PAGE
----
Issue 27 / 18 July 2016

IT has been suggested that we humans are unique because we do not leave people behind. However, I don’t think that it is quite that simple.

First of all, we are not unique in manifesting compassionate and altruistic behaviours. There are many examples of other animals that put their lives at risk to protect one another when they falter, sometimes even members of different species: a herd of buffalo rescues a juvenile from lions; humpback whales attempt to protect a grey whale calf from orcas.

A product of millions of years of evolution as social beings, generally we desire that those with whom we share a genetic interest do not die.

Evolution has favoured the hard wiring of strong physiological emotional reactions reinforcing behaviours that protect one another from harm. Whether as an orang-utan grieving for the death of its infant, or a human struggling to accept the death of a parent, we are driven to avoid the sensations of loss that are inextricably linked to the benefits of bonding.

Critically, all social animals also have a vital interest in the overall survival of their group on which they and their offspring are dependent. The power of bonding can never trump the competing necessity that communities make resource allocation decisions for the long term.

As an example, for thousands of years migratory hunter–gatherer communities living in the Paraguayan forest, having exhausted local resources, had to move a number of kilometres at regular intervals. Any adult who became unable to walk was left behind, as were small children who did not have anyone to carry them. These decisions were not made without significant emotional distress; one man told anthropologists that he had buried his mother alive because he did not want her to be eaten by a jaguar when she was left behind in the forest.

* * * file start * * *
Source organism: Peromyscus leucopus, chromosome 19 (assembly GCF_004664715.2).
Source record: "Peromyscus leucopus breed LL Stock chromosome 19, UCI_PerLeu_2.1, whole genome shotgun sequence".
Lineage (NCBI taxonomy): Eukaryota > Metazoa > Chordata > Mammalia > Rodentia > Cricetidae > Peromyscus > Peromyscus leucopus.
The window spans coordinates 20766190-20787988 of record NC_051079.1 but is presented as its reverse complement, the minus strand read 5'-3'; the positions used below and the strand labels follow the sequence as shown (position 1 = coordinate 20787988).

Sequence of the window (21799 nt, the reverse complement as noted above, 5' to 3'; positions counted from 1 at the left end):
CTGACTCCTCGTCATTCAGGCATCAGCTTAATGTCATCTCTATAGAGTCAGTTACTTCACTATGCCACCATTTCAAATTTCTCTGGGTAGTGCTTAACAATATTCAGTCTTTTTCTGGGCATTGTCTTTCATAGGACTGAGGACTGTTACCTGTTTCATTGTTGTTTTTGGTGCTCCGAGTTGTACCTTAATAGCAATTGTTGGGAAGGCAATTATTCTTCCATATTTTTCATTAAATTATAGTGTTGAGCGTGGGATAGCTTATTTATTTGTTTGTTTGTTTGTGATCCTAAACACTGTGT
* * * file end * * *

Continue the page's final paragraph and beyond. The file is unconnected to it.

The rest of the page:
Fast forward to the 21st century.

We now live in a very different paradigm. The success of our technology generally allows us to ignore the day-to-day reality of inevitable death.

The abstract concept of money allows us to be generally detached from the gathering of resources, and we can ignore the complexity of how their distribution is decided. At the same time, we have become disconnected from the diffuse consequences of the resource allocation decisions that are made.

In isolated communities such decisions were overt; the son knew that his community, having eaten all that was available in the area around their encampment, had to move on. He understood that the long-term interests of his community (and therefore of his genes) left him with no choice and he took responsibility for his actions. He accepted the emotional consequences of grief and guilt and knew that if he survived to old age the same thing would happen to him.

The dynamic relationship between the value that we place on individual lives and the need to act in the long-term interests of the community has become invisible. Our focus on the needs of the person in front of us has led us to expect that priority will be given to prolonging every individual life and to forget the imperative to protect the overall viability of our community.